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Marketing Management.pptx

  1. Marketing Management PRODUCT
  2. What is a Product? • We can define a product anything – goods, services and ideas – that can be offered in a market to satisfy customer needs and wants. • A product has a bundle of tangible and intangible characteristics.
  3. Definition of Product “Anything that can be offered to a market for attention, acquisition, use or consumption that might satisfy a want or need. It includes physical objects, services, persons, places, organizations and ideas”. -Kotler, Wong, Saunders, Armstrong
  4. Three Levels of a Product • The marketer must understand these three levels of classification. Each product level means adding more value. • Core Product. This is not a physical object but consist of the problem- solving benefits that satisfy the consumer needs. • The second level, the marketers must convert the core benefits into a physical or Actual product that have the attributes to satisfy customer needs and wants. If the company want to deliver its core benefits, it must have combined five attributes name, parts, packaging, features and style. • Augmented product that includes after-sales services, installation, warranty.
  5. Types of products Consumers Products oConvenience Products oInformed or Shopping goods oSpecialty goods oMandatory or Unsought goods Industrial Products oMaterials and Parts oCapital Items oSupplies oBusiness Services
  6. Tangible and Intangible products • A tangible product is a physical object that can be perceived by touch such as a building, vehicle, gadget, or clothing. • Intangible products—travel, freight forwarding, insurance, repair, consulting, computer software, investment banking, brokerage, education, health care, accounting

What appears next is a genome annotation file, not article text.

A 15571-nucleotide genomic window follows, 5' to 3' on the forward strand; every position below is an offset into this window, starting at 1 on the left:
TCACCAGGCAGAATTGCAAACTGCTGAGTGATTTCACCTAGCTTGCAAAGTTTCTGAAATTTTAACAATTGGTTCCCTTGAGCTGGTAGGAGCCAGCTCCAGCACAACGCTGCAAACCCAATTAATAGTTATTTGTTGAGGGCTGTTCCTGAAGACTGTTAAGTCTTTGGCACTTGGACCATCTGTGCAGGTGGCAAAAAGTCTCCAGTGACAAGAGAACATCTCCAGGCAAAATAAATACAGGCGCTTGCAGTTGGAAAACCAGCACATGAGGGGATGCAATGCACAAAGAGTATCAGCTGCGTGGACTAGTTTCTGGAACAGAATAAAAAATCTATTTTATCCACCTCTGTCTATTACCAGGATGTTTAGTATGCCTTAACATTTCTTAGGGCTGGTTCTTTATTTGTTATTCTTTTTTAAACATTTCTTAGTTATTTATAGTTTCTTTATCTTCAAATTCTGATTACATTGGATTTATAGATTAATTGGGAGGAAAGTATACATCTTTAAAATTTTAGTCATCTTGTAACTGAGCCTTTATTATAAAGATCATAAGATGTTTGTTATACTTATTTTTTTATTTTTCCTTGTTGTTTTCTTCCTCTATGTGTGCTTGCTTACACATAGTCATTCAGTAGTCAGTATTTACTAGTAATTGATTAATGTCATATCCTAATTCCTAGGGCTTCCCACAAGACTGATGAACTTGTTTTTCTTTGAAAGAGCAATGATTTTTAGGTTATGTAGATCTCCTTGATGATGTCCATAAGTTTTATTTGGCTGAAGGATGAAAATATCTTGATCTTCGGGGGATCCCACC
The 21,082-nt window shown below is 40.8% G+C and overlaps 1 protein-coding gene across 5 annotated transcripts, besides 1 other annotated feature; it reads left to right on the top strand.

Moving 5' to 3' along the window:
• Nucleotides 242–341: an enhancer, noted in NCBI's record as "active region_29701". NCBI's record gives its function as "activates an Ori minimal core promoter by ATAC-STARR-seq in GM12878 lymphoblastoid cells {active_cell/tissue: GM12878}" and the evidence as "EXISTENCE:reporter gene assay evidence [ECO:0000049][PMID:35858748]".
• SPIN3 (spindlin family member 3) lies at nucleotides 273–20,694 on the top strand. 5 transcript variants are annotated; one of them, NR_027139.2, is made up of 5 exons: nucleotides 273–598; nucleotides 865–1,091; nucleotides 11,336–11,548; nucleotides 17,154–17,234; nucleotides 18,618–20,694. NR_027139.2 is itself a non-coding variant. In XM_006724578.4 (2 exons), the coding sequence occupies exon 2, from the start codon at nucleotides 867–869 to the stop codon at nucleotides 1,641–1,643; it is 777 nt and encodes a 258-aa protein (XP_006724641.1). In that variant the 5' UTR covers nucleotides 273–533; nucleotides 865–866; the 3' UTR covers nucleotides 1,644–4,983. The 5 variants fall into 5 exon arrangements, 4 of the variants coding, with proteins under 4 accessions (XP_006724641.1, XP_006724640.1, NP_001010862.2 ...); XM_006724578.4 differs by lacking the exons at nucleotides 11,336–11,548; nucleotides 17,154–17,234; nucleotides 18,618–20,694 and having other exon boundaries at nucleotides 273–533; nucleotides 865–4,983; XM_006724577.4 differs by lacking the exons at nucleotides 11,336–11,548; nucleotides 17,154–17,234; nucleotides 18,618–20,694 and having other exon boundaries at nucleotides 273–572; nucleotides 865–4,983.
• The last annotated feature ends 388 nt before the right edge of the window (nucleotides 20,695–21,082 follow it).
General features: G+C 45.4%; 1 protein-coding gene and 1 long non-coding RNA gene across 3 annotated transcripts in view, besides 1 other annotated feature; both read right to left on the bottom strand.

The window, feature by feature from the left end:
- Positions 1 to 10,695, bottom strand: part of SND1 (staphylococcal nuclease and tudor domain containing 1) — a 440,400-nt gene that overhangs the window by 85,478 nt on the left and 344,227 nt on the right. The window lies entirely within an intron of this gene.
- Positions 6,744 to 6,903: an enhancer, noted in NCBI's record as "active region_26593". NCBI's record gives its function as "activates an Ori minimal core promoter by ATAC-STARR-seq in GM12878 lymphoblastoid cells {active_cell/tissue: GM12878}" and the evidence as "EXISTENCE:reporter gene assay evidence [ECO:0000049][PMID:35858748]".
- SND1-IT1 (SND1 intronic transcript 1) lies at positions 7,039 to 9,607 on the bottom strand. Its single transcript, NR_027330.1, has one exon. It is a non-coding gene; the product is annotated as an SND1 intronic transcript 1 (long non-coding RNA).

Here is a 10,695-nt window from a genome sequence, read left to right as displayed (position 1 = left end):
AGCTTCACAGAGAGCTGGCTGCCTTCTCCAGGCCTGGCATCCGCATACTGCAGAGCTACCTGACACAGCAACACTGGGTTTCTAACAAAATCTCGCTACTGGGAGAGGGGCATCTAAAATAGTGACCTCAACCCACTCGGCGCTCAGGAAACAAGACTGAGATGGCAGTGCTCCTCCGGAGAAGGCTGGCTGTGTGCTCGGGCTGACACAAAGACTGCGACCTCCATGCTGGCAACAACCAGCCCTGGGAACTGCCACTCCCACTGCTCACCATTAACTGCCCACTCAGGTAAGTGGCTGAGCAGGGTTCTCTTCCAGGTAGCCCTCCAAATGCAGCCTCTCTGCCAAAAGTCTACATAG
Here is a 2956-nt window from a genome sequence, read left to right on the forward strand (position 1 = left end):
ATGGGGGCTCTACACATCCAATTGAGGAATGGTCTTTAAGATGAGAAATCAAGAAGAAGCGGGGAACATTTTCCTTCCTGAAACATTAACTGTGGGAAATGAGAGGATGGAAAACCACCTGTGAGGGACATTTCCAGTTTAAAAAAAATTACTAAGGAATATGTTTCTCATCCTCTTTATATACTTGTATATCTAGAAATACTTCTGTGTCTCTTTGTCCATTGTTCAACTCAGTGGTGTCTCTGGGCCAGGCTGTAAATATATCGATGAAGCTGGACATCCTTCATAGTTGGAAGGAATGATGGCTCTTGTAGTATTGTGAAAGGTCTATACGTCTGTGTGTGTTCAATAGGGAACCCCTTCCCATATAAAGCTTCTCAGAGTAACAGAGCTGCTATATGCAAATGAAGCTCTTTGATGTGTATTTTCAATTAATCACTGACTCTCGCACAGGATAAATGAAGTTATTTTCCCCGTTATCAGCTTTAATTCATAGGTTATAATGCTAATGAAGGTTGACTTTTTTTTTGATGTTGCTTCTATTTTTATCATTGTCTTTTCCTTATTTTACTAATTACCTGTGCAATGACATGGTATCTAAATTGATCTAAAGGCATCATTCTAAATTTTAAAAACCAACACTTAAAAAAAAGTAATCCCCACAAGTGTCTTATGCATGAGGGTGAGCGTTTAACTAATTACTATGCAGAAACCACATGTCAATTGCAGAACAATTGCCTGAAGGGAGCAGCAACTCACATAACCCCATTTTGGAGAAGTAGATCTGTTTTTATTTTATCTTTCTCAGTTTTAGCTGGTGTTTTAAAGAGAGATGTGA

7. Reasons for Classification of Products • Professionals divide products into categories for a variety of reasons. • Product classifications can influence a variety of decisions during a product's life cycle, including how corporations promote it, its pricing, the sort of consumer who buys it, and how high demand is for it.
  8. Product line • As the company grows, it expands its product portfolio. Some of these new products are extensions, updates, and remakes of the existing ones, while some belong to a totally new and different category. These different categories are often launched as different product brands. • These different product categories (or brands) are called product lines of the parent brand.
  9. What Is Product Mix? • A product is an item produced or procured by the business to satisfy the needs of the customer. It is the actual item that is held for sale in the market. A company usually sells different types of products. For example, Coca-Cola has around 3500+ product brands in its portfolio. These different product brands are also known as product lines. A combination of all these product lines makes up the product mix.
  10. Branding • A brand is a specific term that may include a name, sign, symbol, design or a combination of these, with an intention to identify goods or services of a particular seller. • The word ‘brand’ is derived from the Old Norse word brander, which means ‘to bum’. Branding helps to develop customer loyalty and it is advertised by sellers under their own name. A good brand develops a corporate image. Usually customers prefer brands as they can easily differentiate the quality. • According to Kotler and Amstrong, ‘a brand is a name, term, sign, symbol or design or a combination of these that identifies the maker or seller of a product, or services’.
  11. Significance of branding To Buyer: • A brand helps buyers in identifying the product that they like/dislike. • It identifies the marketer. • It helps reduce the time needed for purchase. • It helps buyers evaluate quality of products, especially if they are unable to judge a product’s characteristics. • It helps reduce buyers’ perceived risk of purchase. • The buyer may derive a psychological reward from owning the brand (e.g., Rolex watches or Mercedes).
  12. To Seller: • A brand differentiates product offering from competitors. • It helps segment market by creating tailored images. • It identifies the companies’ products making repeat purchases easier for customers. • It reduces price comparisons. • It helps the firm introduce a new product that carries the name of one or more of its existing products.
  13. New product development process • Idea generation. • Idea screening. • Concept development and testing. • Marketing strategy and business analysis. • Product development. • Test marketing. • Product launch.